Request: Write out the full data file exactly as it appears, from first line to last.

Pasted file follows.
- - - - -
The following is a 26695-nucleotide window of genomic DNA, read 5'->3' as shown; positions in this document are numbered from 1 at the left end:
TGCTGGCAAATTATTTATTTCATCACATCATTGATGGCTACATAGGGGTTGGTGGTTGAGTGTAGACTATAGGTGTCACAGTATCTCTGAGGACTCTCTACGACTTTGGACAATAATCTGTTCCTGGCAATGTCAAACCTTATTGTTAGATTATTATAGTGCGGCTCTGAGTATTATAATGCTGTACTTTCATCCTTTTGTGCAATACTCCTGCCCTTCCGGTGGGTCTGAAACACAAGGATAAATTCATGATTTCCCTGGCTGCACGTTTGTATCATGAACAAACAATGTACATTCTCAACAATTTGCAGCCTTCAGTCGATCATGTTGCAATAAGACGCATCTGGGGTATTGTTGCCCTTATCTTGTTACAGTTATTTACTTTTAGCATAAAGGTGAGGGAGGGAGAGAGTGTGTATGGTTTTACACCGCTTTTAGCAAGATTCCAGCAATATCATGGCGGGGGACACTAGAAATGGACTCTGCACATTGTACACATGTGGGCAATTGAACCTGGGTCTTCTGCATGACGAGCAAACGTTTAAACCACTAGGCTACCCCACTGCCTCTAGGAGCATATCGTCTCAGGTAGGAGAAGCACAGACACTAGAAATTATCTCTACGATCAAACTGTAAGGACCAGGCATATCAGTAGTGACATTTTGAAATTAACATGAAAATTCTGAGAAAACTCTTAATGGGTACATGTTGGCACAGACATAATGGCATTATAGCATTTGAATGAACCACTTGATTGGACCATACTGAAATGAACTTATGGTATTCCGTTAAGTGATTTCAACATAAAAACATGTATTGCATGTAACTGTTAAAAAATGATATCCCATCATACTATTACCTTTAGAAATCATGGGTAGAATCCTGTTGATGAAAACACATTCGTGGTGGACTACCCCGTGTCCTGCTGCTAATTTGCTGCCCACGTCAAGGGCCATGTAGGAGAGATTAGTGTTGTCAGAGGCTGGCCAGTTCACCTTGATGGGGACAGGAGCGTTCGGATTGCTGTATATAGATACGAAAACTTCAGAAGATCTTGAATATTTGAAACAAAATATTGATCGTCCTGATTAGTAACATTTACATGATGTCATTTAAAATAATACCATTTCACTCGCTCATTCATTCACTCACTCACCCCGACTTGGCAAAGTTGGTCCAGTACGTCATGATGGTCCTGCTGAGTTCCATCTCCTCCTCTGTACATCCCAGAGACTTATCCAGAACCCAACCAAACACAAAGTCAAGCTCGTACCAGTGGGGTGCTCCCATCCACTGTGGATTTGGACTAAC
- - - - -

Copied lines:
The following is a 26695-nucleotide window of genomic DNA, read 5'->3' as shown; positions in this document are numbered from 1 at the left end:
TGCTGGCAAATTATTTATTTCATCACATCATTGATGGCTACATAGGGGTTGGTGGTTGAGTGTAGACTATAGGTGTCACAGTATCTCTGAGGACTCTCTACGACTTTGGACAATAATCTGTTCCTGGCAATGTCAAACCTTATTGTTAGATTATTATAGTGCGGCTCTGAGTATTATAATGCTGTACTTTCATCCTTTTGTGCAATACTCCTGCCCTTCCGGTGGGTCTGAAACACAAGGATAAATTCATGATTTCCCTGGCTGCACGTTTGTATCATGAACAAACAATGTACATTCTCAACAATTTGCAGCCTTCAGTCGATCATGTTGCAATAAGACGCATCTGGGGTATTGTTGCCCTTATCTTGTTACAGTTATTTACTTTTAGCATAAAGGTGAGGGAGGGAGAGAGTGTGTATGGTTTTACACCGCTTTTAGCAAGATTCCAGCAATATCATGGCGGGGGACACTAGAAATGGACTCTGCACATTGTACACATGTGGGCAATTGAACCTGGGTCTTCTGCATGACGAGCAAACGTTTAAACCACTAGGCTACCCCACTGCCTCTAGGAGCATATCGTCTCAGGTAGGAGAAGCACAGACACTAGAAATTATCTCTACGATCAAACTGTAAGGACCAGGCATATCAGTAGTGACATTTTGAAATTAACATGAAAATTCTGAGAAAACTCTTAATGGGTACATGTTGGCACAGACATAATGGCATTATAGCATTTGAATGAACCACTTGATTGGACCATACTGAAATGAACTTATGGTATTCCGTTAAGTGATTTCAACATAAAAACATGTATTGCATGTAACTGTTAAAAAATGATATCCCATCATACTATTACCTTTAGAAATCATGGGTAGAATCCTGTTGATGAAAACACATTCGTGGTGGACTACCCCGTGTCCTGCTGCTAATTTGCTGCCCACGTCAAGGGCCATGTAGGAGAGATTAGTGTTGTCAGAGGCTGGCCAGTTCACCTTGATGGGGACAGGAGCGTTCGGATTGCTGTATATAGATACGAAAACTTCAGAAGATCTTGAATATTTGAAACAAAATATTGATCGTCCTGATTAGTAACATTTACATGATGTCATTTAAAATAATACCATTTCACTCGCTCATTCATTCACTCACTCACCCCGACTTGGCAAAGTTGGTCCAGTACGTCATGATGGTCCTGCTGAGTTCCATCTCCTCCTCTGTACATCCCAGAGACTTATCCAGAACCCAACCAAACACAAAGTCAAGCTCGTACCAGTGGGGTGCTCCCATCCACTGTGGATTTGGACTAAC